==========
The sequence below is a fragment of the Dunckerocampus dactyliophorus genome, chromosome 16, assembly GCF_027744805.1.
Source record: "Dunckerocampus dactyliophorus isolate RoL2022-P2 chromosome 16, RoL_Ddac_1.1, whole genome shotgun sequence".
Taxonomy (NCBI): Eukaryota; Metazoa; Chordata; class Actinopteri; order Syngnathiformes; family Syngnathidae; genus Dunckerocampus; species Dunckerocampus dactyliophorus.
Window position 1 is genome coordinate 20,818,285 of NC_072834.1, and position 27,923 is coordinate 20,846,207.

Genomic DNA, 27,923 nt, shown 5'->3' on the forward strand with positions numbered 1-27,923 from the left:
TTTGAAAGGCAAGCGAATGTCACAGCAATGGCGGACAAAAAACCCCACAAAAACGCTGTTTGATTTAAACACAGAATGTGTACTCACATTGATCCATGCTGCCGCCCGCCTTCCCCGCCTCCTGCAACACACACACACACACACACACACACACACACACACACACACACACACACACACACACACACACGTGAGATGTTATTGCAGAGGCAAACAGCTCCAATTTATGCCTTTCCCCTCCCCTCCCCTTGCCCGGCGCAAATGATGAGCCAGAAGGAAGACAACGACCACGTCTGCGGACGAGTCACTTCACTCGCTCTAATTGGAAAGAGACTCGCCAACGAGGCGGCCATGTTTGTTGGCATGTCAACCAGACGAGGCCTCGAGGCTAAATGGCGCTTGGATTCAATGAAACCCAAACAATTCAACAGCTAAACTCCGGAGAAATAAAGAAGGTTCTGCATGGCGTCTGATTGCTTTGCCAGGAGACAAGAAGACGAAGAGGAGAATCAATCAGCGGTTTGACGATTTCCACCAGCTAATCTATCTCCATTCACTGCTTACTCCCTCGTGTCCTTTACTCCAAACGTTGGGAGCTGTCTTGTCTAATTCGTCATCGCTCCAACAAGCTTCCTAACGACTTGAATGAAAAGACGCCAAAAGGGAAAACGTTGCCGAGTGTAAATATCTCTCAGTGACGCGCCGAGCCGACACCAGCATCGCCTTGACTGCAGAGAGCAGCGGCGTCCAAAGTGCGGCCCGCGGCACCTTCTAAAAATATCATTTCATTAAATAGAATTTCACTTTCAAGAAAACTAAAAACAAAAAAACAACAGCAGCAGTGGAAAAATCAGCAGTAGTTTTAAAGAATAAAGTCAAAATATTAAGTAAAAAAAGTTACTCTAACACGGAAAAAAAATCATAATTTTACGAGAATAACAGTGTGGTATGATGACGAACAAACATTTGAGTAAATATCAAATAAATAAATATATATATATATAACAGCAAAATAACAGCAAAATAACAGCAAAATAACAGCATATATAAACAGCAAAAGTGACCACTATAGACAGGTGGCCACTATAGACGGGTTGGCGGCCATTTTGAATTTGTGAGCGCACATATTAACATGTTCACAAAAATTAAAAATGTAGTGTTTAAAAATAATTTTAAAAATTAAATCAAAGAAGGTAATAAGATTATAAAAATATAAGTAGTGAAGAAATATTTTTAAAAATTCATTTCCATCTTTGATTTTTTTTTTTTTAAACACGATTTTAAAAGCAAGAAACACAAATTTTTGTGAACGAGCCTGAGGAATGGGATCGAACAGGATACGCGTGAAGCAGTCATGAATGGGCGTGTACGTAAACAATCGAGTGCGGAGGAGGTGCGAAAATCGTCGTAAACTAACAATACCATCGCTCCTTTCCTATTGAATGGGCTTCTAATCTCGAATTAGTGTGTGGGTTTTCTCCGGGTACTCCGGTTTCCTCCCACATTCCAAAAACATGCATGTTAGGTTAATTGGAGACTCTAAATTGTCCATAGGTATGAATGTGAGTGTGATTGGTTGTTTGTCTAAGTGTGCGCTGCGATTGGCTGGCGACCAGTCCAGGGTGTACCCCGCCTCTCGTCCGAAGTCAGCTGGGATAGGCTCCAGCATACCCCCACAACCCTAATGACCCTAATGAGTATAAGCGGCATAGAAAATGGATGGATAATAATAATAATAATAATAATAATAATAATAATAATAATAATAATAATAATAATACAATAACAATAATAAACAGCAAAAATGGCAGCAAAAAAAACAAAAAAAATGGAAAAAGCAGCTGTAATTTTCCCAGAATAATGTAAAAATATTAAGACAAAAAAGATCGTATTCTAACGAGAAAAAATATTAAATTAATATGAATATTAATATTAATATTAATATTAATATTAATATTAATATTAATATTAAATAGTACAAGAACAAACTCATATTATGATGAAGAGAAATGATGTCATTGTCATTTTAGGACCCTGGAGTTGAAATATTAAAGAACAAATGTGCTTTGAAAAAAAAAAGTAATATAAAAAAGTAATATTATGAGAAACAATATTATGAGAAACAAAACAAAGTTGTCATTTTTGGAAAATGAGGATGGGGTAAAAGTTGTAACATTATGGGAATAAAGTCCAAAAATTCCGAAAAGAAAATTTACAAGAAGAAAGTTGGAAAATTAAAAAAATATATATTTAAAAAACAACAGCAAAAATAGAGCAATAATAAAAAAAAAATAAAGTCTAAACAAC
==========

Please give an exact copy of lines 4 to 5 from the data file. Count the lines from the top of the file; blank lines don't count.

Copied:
Window position 1 is genome coordinate 20,818,285 of NC_072834.1, and position 27,923 is coordinate 20,846,207.

Genomic DNA, 27,923 nt, shown 5'->3' on the forward strand with positions numbered 1-27,923 from the left: